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Naughty Books

By Lorry Kikta | February 19, 2021

In the wake of E.L. James’ softcore S&M breakout sensation, 50 Shades of Gray, a new wave of self-published romance authors came onto the scene. Naughty Books follows some of these new-era romance authors, showing the ups and downs of self-publishing and the faces behind some of the smuttiest books out there. It has been a long time since I saw my first romance novel, somewhere in the dark recesses of a shelf in the guest room of my soon-to-be stepmother’s house. I’m pretty sure Fabio was on the cover. The world of romance novels is still steeped in that cheesy fantasy, but there are some modern takes on the genre as well.

C.J. Roberts is one of the most famous self-published romance authors, and she says that “If you thought Fifty Shades went too far, I’m not for you.” Her books explore dark sexual themes, and it’s interesting to discover that she grew up in a strict Catholic household. Kristen Proby started self-publishing her novels and had great success. In the documentary, we see her introduction to the world of mainstream publishing and the differences between the two. Then there’s Kelli Maine. She’s a young adult author through a mainstream publisher under her real name but found out she could garner some success in the self-publishing boom. She had some success but ultimately decides that the romance novel game isn’t for her.

“…showing the ups and downs of self-publishing and the faces behind some of the smuttiest books…”

I am absolutely not a fan of romance novels…like at all, but I very much enjoyed Naughty Books because it explores the real lives of writers, and not just writers, women writers. This movie is floor-to-ceiling with women, from the people featured to the people who made it. The same can be said for the romance genre, particularly the self-published side. Romance as a literary genre is for women, by women. There are even two sisters, Bea and Leah Koch, who own a bookstore called The Ripped Bodice that is entirely devoted to the romance genre. It is mentioned in the film that out of mass-market book sales, romance novels always make the most money, but you hardly ever hear about any of the authors on TV or anything. However, names like James Patterson and Dan Brown are household names. There’s as much inherent sexism in the literary industry as there is in every other. I appreciate the fact that Naughty Books points that out.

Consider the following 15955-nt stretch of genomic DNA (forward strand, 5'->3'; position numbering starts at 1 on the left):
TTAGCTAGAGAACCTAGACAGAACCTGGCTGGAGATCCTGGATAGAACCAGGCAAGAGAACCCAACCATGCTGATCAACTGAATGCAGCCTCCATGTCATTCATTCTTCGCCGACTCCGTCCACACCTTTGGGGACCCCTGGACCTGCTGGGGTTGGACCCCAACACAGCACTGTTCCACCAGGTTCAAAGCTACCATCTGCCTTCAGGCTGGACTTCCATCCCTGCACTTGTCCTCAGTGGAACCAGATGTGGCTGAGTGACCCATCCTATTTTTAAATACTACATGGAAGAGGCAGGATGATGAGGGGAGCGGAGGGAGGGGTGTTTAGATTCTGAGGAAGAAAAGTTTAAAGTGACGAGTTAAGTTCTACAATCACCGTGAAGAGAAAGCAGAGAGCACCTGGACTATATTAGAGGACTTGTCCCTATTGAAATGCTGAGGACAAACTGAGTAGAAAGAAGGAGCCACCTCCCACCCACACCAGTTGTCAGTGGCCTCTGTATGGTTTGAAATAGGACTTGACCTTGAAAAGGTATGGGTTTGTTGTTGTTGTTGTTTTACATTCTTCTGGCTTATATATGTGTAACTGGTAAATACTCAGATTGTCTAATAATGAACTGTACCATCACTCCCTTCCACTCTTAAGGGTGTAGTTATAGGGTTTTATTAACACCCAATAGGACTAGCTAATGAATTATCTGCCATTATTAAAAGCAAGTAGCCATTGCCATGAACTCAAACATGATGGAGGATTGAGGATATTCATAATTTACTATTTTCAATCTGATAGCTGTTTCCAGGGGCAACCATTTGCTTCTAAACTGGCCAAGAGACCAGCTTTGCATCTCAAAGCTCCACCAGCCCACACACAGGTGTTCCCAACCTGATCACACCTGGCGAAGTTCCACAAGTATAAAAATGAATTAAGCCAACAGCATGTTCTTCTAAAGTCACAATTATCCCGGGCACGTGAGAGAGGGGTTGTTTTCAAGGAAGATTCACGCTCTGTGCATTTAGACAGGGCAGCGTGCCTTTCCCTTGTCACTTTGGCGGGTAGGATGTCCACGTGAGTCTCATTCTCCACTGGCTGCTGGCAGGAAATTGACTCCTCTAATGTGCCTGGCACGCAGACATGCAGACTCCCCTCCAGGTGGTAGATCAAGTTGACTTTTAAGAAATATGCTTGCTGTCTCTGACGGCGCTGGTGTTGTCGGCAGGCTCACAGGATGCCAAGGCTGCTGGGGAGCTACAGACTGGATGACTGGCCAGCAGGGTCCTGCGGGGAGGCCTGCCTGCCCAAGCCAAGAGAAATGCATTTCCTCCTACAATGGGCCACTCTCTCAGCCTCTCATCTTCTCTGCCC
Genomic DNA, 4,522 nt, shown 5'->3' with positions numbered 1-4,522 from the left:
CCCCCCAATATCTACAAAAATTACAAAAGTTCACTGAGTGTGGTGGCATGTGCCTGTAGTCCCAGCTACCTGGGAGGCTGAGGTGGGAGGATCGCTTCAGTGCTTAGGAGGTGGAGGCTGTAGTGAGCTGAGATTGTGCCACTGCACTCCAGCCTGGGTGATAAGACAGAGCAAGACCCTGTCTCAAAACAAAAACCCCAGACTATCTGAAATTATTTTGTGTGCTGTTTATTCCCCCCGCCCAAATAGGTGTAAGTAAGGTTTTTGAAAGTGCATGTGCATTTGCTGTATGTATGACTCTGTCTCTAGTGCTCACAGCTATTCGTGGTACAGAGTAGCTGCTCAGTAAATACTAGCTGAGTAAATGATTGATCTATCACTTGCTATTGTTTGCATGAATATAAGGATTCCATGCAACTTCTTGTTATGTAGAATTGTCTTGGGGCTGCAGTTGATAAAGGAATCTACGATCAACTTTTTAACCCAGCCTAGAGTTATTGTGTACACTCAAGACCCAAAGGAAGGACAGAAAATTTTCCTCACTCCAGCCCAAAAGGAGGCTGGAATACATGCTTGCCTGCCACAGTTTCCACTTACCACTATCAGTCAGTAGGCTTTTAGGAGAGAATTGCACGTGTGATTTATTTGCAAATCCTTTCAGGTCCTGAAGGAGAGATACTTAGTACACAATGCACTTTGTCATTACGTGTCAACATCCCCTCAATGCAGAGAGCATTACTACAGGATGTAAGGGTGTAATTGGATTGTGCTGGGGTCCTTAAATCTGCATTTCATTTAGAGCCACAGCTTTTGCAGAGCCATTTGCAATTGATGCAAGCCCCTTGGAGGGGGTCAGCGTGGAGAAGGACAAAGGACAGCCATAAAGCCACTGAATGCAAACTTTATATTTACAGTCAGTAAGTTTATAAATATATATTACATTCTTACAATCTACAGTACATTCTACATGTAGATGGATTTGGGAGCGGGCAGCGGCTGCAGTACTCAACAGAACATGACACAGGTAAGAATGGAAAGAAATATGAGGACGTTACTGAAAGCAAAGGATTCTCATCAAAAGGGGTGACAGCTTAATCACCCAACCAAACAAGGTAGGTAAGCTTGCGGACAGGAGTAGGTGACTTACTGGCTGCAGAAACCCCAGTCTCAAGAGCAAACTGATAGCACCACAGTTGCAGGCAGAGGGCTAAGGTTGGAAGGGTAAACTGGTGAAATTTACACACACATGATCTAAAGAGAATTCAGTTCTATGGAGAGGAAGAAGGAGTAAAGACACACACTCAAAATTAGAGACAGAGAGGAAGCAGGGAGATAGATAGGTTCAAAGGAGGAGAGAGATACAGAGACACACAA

So, if you are a writer, a woman, or an avid reader regardless of genre, I think you will love Naughty Books. It may inspire you to self-publish your own book. You learn a little bit about how it’s done which could be valuable to any burgeoning novelists, romance or not. As a writer myself, I certainly found it interesting, even though I have little to no interest in the genre that these authors work within. I did earn a little bit more respect for romance authors after watching this.

I must admit I find the quivering loins and all that jazz are definitely not my thing, at least not my literary thing. I’m still in the middle of a years-long attempt to finish Infinite Jest, so what the hell do I know? I don’t disparage anyone who reads or certainly anyone who writes romance. So if you are unlike me and you love the genre, please forgive my lack of taste. You will love this documentary, probably even more than I did, and I liked it a lot.

Naughty Books (2020)

Directed and Written: Austen Rachlis

Starring: C.J. Roberts, Kristen Proby, Kelli Maine, Laurelin Paige, Glorya Hidalgo, Jane Dystel, Bea Koch, Leah Koch, etc.

Movie score: 7/10

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"…could be valuable to any burgeoning novelists..."

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